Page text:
The leaves of the coca plant are used by Andean Indians to relieve fatigue and pangs of hunger, but also provide some nutritive value. Duke, Aulik & Plowman (1975) found that 100 gm of Bolivian coca leaves satisfied the dietary allowance for calcium, iron, phosphorous, vitamin A, vitamin B and vitamin E.

The Andean culture and the coca plant have thrived for centuries. It is ironic that this same plant that is used as a cure in its homeland is the source for so much abuse and misunderstanding in other parts of the world.


Bastien, J.W. 1987. Healers of the Andes: Kallawaya herbalists and their medicinal plants. Univ. of Utah Press, Salt Lake City, UT.

Bohm, B.A., F.R. Ganders and T. Plowman. 1982. Biosystematics and evolution of cultivated coca (Erythroxylaceae). Syst. Bat. 7:121-133.

Bray, W. and C. Dallery. 1983. Coca chewing and high altitude stress: A spurious correlation. Curr. Anthropol. 24:269-274.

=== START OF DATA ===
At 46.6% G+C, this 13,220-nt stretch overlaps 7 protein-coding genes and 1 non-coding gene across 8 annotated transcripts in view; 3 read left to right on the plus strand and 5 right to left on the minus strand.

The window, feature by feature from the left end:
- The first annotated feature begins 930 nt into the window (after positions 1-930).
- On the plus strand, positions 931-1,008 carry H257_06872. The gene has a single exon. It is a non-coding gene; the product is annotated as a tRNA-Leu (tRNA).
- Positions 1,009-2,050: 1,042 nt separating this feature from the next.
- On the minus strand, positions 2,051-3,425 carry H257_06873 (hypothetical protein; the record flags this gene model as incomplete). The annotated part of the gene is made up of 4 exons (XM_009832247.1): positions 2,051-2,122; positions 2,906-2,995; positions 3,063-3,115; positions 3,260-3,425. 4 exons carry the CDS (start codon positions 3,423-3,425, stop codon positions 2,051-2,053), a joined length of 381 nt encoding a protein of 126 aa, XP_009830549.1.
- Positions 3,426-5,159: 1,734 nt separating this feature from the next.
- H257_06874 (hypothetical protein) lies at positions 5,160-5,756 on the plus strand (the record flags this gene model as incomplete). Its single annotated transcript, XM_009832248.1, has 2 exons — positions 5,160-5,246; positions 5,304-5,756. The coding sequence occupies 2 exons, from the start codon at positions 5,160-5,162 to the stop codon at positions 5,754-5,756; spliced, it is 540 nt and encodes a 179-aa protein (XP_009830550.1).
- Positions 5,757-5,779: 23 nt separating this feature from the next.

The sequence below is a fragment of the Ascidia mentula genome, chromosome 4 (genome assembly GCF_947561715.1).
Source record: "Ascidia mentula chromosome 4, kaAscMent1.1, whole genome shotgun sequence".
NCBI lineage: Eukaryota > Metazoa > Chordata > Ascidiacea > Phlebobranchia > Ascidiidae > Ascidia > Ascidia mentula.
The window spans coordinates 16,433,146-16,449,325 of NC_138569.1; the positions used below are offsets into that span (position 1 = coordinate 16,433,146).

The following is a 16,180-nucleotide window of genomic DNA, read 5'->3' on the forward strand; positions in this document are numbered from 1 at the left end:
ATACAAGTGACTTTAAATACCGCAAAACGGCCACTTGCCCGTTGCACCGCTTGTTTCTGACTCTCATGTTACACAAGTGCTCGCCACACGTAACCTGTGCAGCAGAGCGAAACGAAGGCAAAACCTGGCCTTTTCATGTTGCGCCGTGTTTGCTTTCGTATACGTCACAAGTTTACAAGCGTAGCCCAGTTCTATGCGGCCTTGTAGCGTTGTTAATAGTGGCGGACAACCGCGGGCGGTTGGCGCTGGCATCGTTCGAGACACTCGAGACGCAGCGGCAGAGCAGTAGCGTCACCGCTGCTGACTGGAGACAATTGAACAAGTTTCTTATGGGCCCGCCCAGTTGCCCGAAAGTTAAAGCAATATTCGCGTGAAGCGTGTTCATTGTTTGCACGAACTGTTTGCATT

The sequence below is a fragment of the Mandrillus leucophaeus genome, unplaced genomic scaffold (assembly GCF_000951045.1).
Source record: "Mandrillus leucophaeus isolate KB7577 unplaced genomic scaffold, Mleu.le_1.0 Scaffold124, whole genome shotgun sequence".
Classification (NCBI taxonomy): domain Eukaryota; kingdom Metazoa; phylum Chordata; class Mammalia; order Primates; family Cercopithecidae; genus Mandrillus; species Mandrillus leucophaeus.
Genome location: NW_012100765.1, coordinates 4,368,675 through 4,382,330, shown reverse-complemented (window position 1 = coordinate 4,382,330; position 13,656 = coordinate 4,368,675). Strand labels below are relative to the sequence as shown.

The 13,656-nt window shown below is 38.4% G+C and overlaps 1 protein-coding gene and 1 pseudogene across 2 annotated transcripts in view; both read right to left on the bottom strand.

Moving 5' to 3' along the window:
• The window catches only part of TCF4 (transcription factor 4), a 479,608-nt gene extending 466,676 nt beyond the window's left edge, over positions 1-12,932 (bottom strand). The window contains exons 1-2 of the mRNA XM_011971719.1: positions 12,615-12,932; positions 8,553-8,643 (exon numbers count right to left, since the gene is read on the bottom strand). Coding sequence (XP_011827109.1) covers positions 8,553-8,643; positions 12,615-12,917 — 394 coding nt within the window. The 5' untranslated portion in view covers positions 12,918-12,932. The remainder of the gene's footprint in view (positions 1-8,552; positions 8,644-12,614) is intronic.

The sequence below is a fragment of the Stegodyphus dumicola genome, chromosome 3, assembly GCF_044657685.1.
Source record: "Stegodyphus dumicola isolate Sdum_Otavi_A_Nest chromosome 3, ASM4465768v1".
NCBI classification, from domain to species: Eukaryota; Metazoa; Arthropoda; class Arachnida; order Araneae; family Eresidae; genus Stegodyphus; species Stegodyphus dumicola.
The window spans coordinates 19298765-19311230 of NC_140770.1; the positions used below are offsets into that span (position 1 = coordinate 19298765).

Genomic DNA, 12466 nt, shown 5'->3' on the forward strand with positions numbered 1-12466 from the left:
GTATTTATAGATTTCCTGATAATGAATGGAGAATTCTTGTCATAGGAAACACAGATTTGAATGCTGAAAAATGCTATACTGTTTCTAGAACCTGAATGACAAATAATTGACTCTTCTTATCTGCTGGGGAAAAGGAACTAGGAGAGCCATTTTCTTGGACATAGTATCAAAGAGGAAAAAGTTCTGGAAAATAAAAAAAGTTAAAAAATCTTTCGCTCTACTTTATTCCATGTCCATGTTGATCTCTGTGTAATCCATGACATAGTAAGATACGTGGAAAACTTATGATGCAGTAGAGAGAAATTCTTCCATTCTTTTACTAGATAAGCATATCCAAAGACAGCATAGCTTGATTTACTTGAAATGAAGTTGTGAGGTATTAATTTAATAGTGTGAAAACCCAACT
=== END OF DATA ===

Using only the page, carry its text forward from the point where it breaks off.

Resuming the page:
De Witt, H.C.D. 1967. Plants of the world: The higher plants II. E.P. Dutton & Co. Inc., New York.

Duke, J.A., D. Aulik, and T. Plowman. 1975. Nutritional value of coca. Bat. Mus. Leafl. 24:113-119.

Emboden, W.A. 1972. Narcotic plants. MacMillen Co., New York.

Franquemont, C., T. Plowman, E. Franquemant, S.R. King, C. Niezgoda, W. Davis, and C.R. Sperling. 1990. The ethnobotany of Chinchero~ and Andean community in southern Peru. Fieldiana Bat. 24:66-67.

Gottlieb, A. 1976. The pleasures of cocaine. And/Or Press, Berkeley, CA.

Hastorf, C.A. 1987. Archaeological evidence of coca (Erythroxylum coca, Erthroxylaceae) in the upper Mantaro valley, Peru. Econ. Bat. 41:292-301.

Plowman, T. 1982. The identification of coca (Erythroxylum species): 1860-1910. Bat. J. Linn. Soc. 84:329-353.

Purseglove, J.W. 1977. Tropical Crops: Dicotyledons. Longman Group, Ltd., London.

Rury, P.M. and T. Plowman. 1983. Morphological studies of archeological and recent coca leaves (Erthroxylum spp.). Bot. Mus. Leafl. 29:297-341.

Tippo, 0. and W.L. Stern. 1977. Humanistic botany. W.W. Norton & Co. Inc., New York.


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Last updated: 09-December-97 / du